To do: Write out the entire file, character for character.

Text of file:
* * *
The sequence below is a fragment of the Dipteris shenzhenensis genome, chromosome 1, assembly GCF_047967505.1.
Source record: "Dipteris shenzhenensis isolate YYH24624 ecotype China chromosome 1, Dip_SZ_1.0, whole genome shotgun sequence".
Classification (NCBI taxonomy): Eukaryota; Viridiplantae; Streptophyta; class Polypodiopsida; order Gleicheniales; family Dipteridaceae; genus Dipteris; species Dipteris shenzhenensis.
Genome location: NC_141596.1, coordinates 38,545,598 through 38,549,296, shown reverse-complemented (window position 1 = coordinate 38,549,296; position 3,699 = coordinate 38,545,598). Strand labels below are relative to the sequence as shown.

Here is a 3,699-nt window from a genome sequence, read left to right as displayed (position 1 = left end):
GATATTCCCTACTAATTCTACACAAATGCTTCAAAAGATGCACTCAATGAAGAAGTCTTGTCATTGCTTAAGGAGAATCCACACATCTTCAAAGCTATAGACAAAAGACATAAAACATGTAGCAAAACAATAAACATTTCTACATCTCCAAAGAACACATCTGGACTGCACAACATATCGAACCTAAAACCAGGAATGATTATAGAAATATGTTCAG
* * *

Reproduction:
The sequence below is a fragment of the Dipteris shenzhenensis genome, chromosome 1, assembly GCF_047967505.1.
Source record: "Dipteris shenzhenensis isolate YYH24624 ecotype China chromosome 1, Dip_SZ_1.0, whole genome shotgun sequence".
Classification (NCBI taxonomy): Eukaryota; Viridiplantae; Streptophyta; class Polypodiopsida; order Gleicheniales; family Dipteridaceae; genus Dipteris; species Dipteris shenzhenensis.
Genome location: NC_141596.1, coordinates 38,545,598 through 38,549,296, shown reverse-complemented (window position 1 = coordinate 38,549,296; position 3,699 = coordinate 38,545,598). Strand labels below are relative to the sequence as shown.

Here is a 3,699-nt window from a genome sequence, read left to right as displayed (position 1 = left end):
GATATTCCCTACTAATTCTACACAAATGCTTCAAAAGATGCACTCAATGAAGAAGTCTTGTCATTGCTTAAGGAGAATCCACACATCTTCAAAGCTATAGACAAAAGACATAAAACATGTAGCAAAACAATAAACATTTCTACATCTCCAAAGAACACATCTGGACTGCACAACATATCGAACCTAAAACCAGGAATGATTATAGAAATATGTTCAG